I’ve been perusing some of Evagrius of Ponticus’ writings (as you do), and in light of our vigorous interchange in the comments of my “God and Motion” post, I thought I would add some thoughts from Evagrius. Evagrius is interesting, in part, because he was heavily influenced by the Cappadocians. In fact, the letter from which I will quote was thought to be written by Basil. You often find this letter in Basil’s works as “Letter 8”. The following are some thoughts from the letter that represent Evagrius’ trinitarian theology:
Number is a property of quantity; and quantity is linked to bodily nature; therefore, number is a property of bodily nature. We have affirmed our faith that our Lord is the fashioner [demiorges] of bodies. So every number designates those things that have been allotted a material and circumscribed nature; but ‘One and Only’ is the designation of the simple and uncircumscribed essence.”
“And yet we, in keeping with right reason, do not say the Son is either like or unlike the Father; each term is equally inapplicable. For the terms ‘like’ and ‘unlike’ are used only with respect to qualities, whereas the divine is free from quality. But as we confess the identity of their nature, we also accept the identity of their essence and disavow the idea fo a composite nature – for the Father, who is God by his essence, has begotten the Son, who is God by his essence. Thus, the identity of their essence is shown: for one who is God by essence has the same essence as another who is God by essence.”
“So, too, those who fight God seize on the verse, ‘The Son can do nothing of himself’ [Jn 5:19] in order to destroy those who listen to them. But to me even this passage attests chiefly that the Son is of the same nature as the Father. For if every rational creature with free will can do of itself what it wills and has equal inclination toward the good and the bad, whereas the Son can do nothing of himself, then the Son is no creature; and if no creature, then he is of one essence with the Father…You say that the Holy Spirit is a creature. But every creature is its creator’s slave. ‘For all things are your slaves’, he says [Ps 118:91]. If he is a slave, then he possesses holiness as an adjunct – but everything that possesses holiness as an adjunct admits of evil; whereas the Holy Spirit, being holy by essence, has been proclaimed ‘the fount of holiness’; so, then, the Holy Spirit is no creature. But if he is no creature, he is of one essence with God.”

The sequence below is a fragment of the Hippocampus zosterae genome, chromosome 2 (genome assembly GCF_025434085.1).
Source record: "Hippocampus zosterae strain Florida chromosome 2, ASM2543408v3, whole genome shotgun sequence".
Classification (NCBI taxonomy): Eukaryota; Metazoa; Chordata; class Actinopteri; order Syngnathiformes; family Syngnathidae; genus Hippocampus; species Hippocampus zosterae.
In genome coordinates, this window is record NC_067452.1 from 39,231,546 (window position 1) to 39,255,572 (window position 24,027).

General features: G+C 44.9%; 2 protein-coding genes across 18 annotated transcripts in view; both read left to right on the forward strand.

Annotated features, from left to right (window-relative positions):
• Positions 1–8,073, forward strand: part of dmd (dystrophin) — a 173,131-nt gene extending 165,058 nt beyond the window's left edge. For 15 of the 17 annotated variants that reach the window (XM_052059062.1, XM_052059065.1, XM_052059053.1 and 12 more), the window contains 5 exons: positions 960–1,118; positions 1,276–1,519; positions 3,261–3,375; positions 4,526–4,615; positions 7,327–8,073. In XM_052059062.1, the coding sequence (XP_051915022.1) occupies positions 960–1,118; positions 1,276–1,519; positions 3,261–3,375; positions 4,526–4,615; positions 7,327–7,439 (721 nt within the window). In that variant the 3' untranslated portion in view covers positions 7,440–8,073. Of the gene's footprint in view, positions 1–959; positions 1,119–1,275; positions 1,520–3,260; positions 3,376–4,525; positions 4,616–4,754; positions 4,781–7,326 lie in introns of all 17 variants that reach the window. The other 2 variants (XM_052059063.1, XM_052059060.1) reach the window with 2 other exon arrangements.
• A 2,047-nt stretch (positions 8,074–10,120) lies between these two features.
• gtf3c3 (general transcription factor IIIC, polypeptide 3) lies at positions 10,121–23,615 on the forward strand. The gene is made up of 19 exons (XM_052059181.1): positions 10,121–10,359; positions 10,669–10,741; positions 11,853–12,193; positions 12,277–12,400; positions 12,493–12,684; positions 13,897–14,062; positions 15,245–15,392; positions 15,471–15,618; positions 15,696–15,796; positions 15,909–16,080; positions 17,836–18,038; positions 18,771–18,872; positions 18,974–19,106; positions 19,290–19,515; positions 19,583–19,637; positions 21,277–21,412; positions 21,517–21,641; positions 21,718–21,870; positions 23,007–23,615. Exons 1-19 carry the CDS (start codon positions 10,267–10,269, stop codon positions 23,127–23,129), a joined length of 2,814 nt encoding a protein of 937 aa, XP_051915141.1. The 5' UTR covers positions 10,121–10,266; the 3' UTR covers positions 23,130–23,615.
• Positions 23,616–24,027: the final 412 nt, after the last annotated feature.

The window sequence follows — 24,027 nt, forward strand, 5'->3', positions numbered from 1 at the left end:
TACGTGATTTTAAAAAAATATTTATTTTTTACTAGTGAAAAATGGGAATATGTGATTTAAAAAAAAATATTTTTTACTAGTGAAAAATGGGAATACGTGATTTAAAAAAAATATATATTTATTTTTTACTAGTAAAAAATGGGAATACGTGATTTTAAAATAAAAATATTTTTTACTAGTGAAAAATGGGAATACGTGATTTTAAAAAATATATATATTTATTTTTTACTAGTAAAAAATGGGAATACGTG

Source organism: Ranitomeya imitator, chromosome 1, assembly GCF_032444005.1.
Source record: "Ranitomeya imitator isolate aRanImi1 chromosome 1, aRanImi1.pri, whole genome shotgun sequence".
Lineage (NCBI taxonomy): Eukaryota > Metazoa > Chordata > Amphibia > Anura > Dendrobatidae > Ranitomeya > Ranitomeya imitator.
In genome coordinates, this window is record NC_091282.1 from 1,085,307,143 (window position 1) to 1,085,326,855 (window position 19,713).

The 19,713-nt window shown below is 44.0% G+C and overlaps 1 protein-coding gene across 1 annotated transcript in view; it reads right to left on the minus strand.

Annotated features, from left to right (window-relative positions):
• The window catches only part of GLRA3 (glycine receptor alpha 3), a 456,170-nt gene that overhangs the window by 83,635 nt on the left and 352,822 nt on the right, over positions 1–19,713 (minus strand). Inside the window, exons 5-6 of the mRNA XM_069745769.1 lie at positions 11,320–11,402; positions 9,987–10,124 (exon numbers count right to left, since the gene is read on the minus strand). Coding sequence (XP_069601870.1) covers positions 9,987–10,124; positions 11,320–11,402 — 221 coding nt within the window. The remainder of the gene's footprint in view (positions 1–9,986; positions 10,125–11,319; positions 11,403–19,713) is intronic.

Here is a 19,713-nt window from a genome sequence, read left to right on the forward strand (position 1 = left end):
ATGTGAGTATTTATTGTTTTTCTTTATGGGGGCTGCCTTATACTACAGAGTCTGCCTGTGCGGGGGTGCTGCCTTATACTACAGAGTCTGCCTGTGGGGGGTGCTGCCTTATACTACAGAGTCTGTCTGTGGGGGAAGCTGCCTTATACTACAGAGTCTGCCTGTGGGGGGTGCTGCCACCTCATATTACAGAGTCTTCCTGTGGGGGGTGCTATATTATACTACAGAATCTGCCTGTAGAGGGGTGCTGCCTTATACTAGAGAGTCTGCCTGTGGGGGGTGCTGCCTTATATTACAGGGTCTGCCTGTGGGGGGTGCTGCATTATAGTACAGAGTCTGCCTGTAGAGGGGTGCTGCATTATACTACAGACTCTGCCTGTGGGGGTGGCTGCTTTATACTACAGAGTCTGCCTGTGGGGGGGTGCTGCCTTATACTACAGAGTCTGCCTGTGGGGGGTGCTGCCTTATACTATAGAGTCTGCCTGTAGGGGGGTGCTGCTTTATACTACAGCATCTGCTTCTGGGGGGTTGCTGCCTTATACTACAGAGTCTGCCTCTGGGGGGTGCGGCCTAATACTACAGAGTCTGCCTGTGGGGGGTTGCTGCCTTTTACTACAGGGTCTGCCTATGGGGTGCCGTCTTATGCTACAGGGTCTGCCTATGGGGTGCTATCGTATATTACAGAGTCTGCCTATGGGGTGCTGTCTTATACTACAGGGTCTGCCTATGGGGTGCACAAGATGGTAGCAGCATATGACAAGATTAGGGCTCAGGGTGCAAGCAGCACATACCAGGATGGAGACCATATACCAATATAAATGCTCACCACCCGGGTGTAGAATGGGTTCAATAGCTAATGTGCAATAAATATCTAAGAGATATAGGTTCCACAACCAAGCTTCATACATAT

What do you think about this? Evagrius’ concern seems to be to utilize the creature/Creator distinction, in part, to highlight the essential unity of God as One. This reminds me of some of the post-Reformation anti-trinitarian polemics, where the individuality of the three are assumed, and the polemical issues revolve around unity. Any thoughts?